RECESSION-PROOF: The Bark Shoppe of Harlem Still Delivering Top-Notch Care for ‘Man’s Best Friend’

(HARLEM – April 22, 2020) – Melissa Mitchner is a highly-motivated entrepreneur who owns and operates her own pet grooming salon in Harlem. The Bronx native was intent on establishing The Bark Shoppe, New York’s premier pet care facility, and she did.

The aim has always been simply to foster “great relationships between pets and their owners.” The products, services and recommendations are all based on the expertise of leading pet care professionals with the pet’s individual needs in mind.”

Mitchner’s tagline is “Your pet is our priority.” How apropos!  

Mitchner is a 33-year-old entrepreneur who took Harlem by storm 8 years ago. She spoke to HBJ about her journey. And by the way, while she has been very successful – do understand she did all of the work in order to be in the position she’s in today: Succeeding while others are floundering, especially in light of the pandemic that has caused business giants and “small fries” alike to pack up and move on.

She’ll tell one, for instance, that because she was a challenged student, she ended up graduating from City-As-School, an alternative school.

And while she ultimately attended Columbia University, she is just as proud at her stints at Hostos College and Lehman College. Sure, Columbia carries more weight in corporate circles, Mitchner is just as proud of her accomplishments at the lesser known schools because that’s where the hard work was done on identifying her goals and honing her skill set.

Then, one day she found herself in an opportunity of a lifetime. Columbia has a community business development program that Mitchner suggested “helped me to think broader both nationally and globally.”

“I learned how to increase my revenue and about the economic development process – from hiring people to reinvesting in the community,” she said. “Most importantly, I learned that I can compete with the best of them and how to combine book smarts with street smarts.”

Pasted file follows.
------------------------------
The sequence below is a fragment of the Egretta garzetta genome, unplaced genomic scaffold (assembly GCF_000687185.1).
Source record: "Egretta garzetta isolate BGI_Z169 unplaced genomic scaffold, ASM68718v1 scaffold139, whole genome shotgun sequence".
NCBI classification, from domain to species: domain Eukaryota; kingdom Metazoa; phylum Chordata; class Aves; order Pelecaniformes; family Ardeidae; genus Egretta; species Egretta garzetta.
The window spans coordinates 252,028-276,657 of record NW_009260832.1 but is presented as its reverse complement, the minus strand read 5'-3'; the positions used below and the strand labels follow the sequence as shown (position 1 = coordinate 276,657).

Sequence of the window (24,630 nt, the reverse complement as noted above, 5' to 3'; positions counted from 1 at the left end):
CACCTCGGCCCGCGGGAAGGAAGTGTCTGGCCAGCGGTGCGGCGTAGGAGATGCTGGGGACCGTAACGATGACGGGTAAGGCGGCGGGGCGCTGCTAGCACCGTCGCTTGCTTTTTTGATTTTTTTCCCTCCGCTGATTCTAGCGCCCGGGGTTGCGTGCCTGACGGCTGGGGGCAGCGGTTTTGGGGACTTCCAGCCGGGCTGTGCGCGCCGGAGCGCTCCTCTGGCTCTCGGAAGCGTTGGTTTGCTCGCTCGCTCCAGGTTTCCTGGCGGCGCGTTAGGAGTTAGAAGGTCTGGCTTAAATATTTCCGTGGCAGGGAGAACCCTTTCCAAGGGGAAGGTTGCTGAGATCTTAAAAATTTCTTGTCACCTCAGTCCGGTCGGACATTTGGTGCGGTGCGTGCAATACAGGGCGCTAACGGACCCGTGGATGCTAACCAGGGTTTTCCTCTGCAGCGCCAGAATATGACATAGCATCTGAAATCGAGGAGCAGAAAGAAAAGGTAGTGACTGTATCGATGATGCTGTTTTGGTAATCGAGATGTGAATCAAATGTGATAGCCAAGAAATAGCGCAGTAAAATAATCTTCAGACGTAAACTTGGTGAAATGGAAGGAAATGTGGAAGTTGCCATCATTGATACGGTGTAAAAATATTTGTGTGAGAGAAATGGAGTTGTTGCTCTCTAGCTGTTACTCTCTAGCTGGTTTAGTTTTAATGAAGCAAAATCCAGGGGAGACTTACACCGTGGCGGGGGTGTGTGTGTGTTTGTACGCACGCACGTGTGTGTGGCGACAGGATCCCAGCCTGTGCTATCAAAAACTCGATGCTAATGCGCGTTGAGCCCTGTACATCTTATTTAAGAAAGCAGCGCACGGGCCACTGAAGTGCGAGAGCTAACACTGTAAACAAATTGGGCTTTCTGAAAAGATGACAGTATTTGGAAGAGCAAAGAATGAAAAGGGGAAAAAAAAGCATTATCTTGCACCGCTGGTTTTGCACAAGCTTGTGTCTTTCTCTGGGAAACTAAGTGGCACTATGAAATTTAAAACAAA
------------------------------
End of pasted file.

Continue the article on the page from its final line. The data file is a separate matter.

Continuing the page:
Open 6 days a week, Mitchner’s goal is “to be that pillar in the community, especially with everything being gentrified, you can see the growing wealth gap. In Harlem, we see people going to their second homes. Many people are struggling to get food. There are seniors who can’t get food, even with the separate lines for them specifically. I think it is important, especially for black businesses, to give back. I personally want to put my money back in the community.”

Yep! As for the redevelopment of Harlem, the Bronx native is all-in. She believes in the community, she’s in love with the people, and she sees a vision for Harlem that will feature more business owners like herself.

“If you need exercise, we have Harlem Cycle,” she said. “If you need sweets, then Jessica has the Harlem Chocolate Factory.”

Mitchner is a highly conscientious entrepreneur who comes from a family with deep roots in community service. So, truth be told, it’s not surprising to hear about her commitment to Harlem.

She is the great granddaughter of the late Maryland state Senator Troy Brailey. He, too, was a beacon of hope in his West Baltimore community. Her grandmother, Brailey’s daughter (Alice Torriente), also has a long track record of service in both New York and Baltimore. Not only a retired educator, Torriente is a political pundit who has worked elections since the mid-80s. To say the least, she is far from green when it comes to American politics.

Torriente told HBJ that she is very proud of her granddaughter and how she would move heaven and earth to help ensure Mitchner’s success.

Let’s be clear, however, Mitchner is the type of person who just needed a bit of direction. As for the motivation, that’s all her!

Mitchner, for instance, spoke about the early days when The Bark Shoppe was just a vision.

“I had worked for Best Buy for 9 years,” she said. “One day, I was watching a reality show, “Chicagolicious”, on WE TV. It was about a lady and where she took her dog for pet care. I did some research and quickly came to see that pet care is a $96 billion industry, overall. This includes food.”